Black walnut value remains high in Wisconsin
The state grows five times more than it harvests each year
MADISON, Wis. – The American black walnut (Juglans nigra) continues to bring value to the Lake States, particularly in Wisconsin, where the total black walnut stock reached over 164 million cubic feet in 2019, according to USDA Forest inventory data. Black walnut remains one of the most valuable hardwood tree species in the U.S., and landowners with quality trees are often rewarded with high market prices.
According to Forest Data Network’s pricing information, sawlog averages for one Wisconsin region reached over $3,000 per thousand board feet (MBF) in 2020, up from around $1,400 the year before. The weighted average across the state is about $1,500 per MBF. To see prices in your region of the state, see FDN's pricing reports here.
About 70% of the volume was harvested on private land. On Managed Forest Law (MFL) land, black walnut had a wide range in stumpage value, with one region indicating an average $252 per MBF while another reached $4,600 per MBF. Compared to the stumpage values of last year, most regions showed an increase or remained the same; only one region indicated a decline in value.
The amount of black walnut in Wisconsin has increased substantially in the past 25 years, according to Brian Anderson, Wisconsin Department of Natural Resources (DNR)’s Forest Inventory Analyst. The Lake States make up the northernmost tip of black walnut’s natural range, and over 97% of Wisconsin’s volume was located in the southern region of the state.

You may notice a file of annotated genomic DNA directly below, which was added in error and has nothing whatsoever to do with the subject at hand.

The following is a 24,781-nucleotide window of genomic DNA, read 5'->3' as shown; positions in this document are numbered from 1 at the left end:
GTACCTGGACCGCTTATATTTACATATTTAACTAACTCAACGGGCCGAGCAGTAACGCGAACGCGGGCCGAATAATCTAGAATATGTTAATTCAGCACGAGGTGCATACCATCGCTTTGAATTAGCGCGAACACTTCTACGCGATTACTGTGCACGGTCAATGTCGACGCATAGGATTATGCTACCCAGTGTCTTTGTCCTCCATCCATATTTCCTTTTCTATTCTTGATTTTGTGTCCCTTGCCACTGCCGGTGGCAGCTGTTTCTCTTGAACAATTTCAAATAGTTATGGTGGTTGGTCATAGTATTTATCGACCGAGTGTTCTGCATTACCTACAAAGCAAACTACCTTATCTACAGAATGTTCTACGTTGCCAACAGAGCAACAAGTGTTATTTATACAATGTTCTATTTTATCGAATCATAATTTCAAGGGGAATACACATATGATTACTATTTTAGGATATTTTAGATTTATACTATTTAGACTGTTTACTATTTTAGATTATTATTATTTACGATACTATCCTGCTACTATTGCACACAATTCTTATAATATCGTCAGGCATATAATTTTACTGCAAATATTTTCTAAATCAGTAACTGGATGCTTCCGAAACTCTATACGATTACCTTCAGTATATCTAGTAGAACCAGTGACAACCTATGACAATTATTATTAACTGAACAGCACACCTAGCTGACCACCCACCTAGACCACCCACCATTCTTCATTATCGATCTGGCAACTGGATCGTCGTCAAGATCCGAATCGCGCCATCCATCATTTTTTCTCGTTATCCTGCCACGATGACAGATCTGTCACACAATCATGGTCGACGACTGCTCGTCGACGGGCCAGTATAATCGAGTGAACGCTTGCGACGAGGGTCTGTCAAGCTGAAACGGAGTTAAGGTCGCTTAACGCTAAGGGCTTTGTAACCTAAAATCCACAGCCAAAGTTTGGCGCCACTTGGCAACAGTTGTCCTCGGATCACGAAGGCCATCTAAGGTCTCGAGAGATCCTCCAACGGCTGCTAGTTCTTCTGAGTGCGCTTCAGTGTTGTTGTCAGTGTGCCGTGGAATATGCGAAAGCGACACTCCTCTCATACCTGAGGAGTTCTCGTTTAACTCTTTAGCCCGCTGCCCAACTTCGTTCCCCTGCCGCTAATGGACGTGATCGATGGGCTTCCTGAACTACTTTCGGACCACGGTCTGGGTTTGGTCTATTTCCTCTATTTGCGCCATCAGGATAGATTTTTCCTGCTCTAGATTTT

In 2019, a volume of over 5 million sawtimber board feet was harvested, a decrease of more than 30% from the volume harvested in 2014. Each year, the state grows about five times more black walnut than what is harvested.
The amount of black walnut forest has expanded ten times compared to the amount in 1983. Since 2004 alone, there has been a nearly 190% increase. According to Anderson, about half of Wisconsin’s black walnut volume is located in a black walnut forest type while the other half is located in various forest types, including upland hardwoods and oak. Despite the high value of black walnut wood, most acres of black walnut forest are naturally-occurring rather than plantations.
Black walnut trees prefer deep, well-drained soils. Their deep, wide spreading root systems allow them to access water and nutrients in shallow soils while also being able to reach water found in deeper soils during times of drought. Black walnut often grows in mixed hardwood forests, but it does not tolerate shade well. Some other tree species are susceptible to black walnut’s juglone, a toxic chemical produced by the tree. In good conditions, trees tend to reach 100-120 feet tall and 30-40 inches in diameter. Some trees do surpass this average in Wisconsin, where trees have been reported to be 130 feet in height and more than 96 inches in diameter. Black walnut has close-grained wood with an attractive dark color and impressive durability, making it highly prized wood for furniture, cabinets, veneers, and gunstocks.